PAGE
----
Skin colour in India is a very important issue
sjenner13 / Love Matters

'Divorced because I'm dark'

By Roli Mahajan Monday, December 2, 2013 - 11:30
“We were happily married until Amit was mocked because of my dark skin colour,” says Mira. “All our fights would boil down to my complexion.”

Family, friends and colleagues shunned Amit's choice of an ‘ugly’ wife. Prejudice about skin colour ground their happy marriage down until it ended in divorce. Part 2 in a MyStory mini-series on love and skin colour.

I think our love story was cute and simple. I met Amit when we were in college. We were opposites who complemented each other. Amit was ambitious and outgoing. He was tall, fair and intelligent, while I was tall, dark and intelligent.

Within two years of dating we got married. Oh, his mother was so not happy with his choice. I can't say that I was a great catch but we were compatible. I was a satisfied person and although I was dark, I thought my features were pretty.

‘Blissful’ marriageThe first year of our marriage was blissful. There were minor hiccups when his mother would visit us and comment about my skin tone. Eventually it got to me. He would usually ignore the comments but I could see that he got thoughtful after some of his mum’s taunts on how he could have aimed for a “gori-chitti bahu”.

One day after one such episode, we went to a market to buy some essentials. We met Amit's colleague on the way and before I was introduced, the colleague said, “When are you getting us to meet bhaabhiji? If the models you choose for your designs are anything to go by, your wife must be really pretty.” And just then he realised that I was Amit's wife. He seemed embarrassed and left.

The next day Amit’s mother left but for some reason Amit was moody and often lost his temper at me.

A rude jokeWhat I did not know was that the Amit's colleague had spread the news about how Amit’s maal choice was only restricted to his designs and design-models. His choice of a life-partner didn't match up to his professional standards. I had no idea about how that chance meeting had been messing Amit’s professional life until about a month later when Amit returned from a party.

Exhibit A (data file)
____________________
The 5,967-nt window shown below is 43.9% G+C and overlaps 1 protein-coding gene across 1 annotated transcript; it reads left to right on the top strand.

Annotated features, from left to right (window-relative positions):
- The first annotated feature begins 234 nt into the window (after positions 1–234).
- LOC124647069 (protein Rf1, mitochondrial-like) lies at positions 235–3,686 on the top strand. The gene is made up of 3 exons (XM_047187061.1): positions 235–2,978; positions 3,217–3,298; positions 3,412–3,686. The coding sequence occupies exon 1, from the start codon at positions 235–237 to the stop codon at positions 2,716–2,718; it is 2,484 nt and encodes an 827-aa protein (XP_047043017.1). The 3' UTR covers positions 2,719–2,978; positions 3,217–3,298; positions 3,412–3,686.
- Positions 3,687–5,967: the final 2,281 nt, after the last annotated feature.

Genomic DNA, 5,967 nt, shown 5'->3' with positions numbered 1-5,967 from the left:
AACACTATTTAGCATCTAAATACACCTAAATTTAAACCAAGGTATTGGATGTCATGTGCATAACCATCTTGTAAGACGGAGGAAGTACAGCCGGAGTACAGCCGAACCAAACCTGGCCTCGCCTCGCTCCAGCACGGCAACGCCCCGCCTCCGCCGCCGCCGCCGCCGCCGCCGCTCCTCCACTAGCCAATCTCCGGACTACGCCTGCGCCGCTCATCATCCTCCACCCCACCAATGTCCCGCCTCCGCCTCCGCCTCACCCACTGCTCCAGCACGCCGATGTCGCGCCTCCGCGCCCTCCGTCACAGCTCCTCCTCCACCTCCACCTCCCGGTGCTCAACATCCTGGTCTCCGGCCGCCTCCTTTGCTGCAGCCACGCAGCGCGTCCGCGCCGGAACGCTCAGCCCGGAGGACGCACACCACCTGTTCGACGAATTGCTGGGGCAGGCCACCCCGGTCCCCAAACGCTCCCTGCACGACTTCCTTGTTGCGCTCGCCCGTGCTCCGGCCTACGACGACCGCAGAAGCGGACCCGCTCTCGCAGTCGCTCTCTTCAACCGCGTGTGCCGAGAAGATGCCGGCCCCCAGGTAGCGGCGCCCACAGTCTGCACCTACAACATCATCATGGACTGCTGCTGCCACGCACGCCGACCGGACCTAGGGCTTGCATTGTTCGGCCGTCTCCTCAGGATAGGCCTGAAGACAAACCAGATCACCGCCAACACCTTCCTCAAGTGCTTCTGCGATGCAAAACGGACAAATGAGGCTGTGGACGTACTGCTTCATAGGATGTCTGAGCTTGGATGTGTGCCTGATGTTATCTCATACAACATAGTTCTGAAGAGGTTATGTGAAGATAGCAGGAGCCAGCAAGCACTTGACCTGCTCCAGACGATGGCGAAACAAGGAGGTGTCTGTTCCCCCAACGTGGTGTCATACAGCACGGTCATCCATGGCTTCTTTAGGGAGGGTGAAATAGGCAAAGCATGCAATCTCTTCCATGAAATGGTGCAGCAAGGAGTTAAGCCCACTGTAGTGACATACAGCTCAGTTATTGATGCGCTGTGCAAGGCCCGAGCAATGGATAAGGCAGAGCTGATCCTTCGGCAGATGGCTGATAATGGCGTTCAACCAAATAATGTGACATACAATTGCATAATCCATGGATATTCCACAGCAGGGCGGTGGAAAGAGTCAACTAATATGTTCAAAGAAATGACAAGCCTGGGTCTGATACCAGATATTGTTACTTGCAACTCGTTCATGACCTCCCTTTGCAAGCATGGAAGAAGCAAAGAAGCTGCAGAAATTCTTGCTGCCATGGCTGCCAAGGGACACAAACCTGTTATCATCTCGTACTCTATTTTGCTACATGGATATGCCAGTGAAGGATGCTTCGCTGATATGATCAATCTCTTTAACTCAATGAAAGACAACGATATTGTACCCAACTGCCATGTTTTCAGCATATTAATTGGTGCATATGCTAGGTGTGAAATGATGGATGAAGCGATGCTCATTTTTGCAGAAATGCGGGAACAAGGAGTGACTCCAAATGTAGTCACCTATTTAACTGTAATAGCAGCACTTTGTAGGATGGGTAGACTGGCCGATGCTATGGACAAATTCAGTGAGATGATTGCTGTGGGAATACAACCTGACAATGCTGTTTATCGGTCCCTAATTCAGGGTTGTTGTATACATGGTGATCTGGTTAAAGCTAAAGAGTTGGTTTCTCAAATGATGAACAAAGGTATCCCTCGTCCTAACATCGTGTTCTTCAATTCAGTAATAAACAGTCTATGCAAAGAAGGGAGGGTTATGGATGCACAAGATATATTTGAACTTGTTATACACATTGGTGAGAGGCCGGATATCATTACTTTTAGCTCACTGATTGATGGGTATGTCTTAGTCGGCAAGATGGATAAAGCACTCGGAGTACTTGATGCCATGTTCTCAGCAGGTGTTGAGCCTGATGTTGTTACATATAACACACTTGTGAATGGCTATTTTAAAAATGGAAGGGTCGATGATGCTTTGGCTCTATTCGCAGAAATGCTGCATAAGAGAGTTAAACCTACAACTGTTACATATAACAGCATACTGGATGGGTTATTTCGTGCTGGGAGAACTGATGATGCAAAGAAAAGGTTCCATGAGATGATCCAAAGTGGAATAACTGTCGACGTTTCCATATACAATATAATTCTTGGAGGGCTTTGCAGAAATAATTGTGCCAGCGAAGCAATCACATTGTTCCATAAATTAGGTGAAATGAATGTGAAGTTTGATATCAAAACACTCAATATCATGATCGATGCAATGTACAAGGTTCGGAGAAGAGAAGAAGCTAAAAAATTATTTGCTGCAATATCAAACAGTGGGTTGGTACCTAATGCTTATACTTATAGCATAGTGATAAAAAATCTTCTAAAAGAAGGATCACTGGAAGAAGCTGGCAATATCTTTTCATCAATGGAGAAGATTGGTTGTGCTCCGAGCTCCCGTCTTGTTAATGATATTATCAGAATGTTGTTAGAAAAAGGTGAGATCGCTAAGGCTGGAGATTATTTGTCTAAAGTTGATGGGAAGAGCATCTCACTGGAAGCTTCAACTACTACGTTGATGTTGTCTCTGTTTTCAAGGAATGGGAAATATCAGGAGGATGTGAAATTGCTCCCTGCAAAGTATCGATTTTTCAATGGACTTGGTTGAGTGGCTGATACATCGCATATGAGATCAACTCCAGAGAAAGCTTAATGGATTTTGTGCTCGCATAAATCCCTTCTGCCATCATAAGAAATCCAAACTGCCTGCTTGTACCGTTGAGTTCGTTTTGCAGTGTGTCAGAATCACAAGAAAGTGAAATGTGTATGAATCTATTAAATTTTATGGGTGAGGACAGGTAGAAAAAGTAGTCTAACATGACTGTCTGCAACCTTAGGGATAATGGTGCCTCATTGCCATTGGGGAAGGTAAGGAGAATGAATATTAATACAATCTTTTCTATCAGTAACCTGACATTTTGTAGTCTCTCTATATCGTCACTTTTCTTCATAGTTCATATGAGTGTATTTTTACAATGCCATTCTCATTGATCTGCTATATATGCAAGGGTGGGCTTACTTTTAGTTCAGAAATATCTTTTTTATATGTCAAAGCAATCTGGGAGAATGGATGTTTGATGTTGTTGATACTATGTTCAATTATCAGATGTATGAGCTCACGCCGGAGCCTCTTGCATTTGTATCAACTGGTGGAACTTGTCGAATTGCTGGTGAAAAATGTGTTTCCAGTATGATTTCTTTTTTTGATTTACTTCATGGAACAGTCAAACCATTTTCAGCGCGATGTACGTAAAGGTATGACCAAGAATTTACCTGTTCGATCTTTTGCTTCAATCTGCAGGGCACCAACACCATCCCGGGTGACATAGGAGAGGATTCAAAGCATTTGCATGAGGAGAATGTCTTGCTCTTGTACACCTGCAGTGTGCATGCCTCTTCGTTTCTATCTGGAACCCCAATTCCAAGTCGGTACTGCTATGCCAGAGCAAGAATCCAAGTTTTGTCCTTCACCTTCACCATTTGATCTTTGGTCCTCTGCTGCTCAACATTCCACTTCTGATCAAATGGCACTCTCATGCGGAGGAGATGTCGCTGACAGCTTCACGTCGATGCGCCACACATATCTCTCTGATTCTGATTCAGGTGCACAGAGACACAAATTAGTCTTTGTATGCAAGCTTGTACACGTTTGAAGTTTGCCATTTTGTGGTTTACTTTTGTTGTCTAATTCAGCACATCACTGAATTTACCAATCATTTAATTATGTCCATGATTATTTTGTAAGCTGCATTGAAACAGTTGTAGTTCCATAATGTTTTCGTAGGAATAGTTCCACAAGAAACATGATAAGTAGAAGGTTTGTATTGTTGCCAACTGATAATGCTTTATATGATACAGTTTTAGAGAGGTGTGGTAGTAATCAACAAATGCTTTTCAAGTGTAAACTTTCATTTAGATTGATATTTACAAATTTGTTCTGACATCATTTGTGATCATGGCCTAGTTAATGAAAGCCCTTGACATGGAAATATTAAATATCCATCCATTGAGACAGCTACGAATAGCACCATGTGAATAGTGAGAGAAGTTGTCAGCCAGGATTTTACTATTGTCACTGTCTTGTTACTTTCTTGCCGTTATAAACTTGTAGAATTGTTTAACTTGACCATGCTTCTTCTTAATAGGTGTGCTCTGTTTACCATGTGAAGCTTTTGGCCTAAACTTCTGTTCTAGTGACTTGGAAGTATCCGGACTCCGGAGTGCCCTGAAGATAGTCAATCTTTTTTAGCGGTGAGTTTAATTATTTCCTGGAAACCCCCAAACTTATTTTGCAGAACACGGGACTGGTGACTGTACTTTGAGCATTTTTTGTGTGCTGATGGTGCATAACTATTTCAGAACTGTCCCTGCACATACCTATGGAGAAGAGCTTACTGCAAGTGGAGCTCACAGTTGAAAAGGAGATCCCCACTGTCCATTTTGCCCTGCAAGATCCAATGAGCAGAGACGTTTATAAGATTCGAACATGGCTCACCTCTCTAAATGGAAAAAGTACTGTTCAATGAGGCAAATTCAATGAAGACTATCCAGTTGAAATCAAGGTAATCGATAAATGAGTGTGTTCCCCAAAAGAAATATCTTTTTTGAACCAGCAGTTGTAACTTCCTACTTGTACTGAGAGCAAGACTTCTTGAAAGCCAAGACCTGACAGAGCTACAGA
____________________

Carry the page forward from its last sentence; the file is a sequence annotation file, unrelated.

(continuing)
When I asked how the party was, he threw a paper at me. The paper had his latest design morphed to include his photo beside the model. The caption read: “Creative head who wasn’t very choosy about his wife but is super choosy about the models he uses for his designs.” It was a rude joke by one of Amit's colleagues.

Beginning of the endIt was the beginning of the end of our marriage. Amit quit that job within a fortnight of that event. We started fighting, a lot. All our fights would boil down to how he had to lose his well-paying job because of someone else’s fault – namely mine and my skin colour's.

The more he fought about his lost job, the more guilty I felt. Initially, he would apologise and say he understood that it wasn’t me or my colour that made him lose his job. But it was almost as if he was having a love affair with his previous job and just wasn’t ready to let go.

He did find a job much later but it wasn’t as great as the one that he had lost. The lost job was a barrier we could never overcome. We realised that we could possibly never go back to being the happy married couple we used to be. In the end, we filed for a divorce.

(The person in the photo is not Mira.)

Skin colour - does it affect how attractive you are? What do you think about skin colour prejudice? Leave a comment below or on Facebook.

Did you find this useful?

Comments
Add new comment

Comment

  • Allowed HTML tags: <a href hreflang>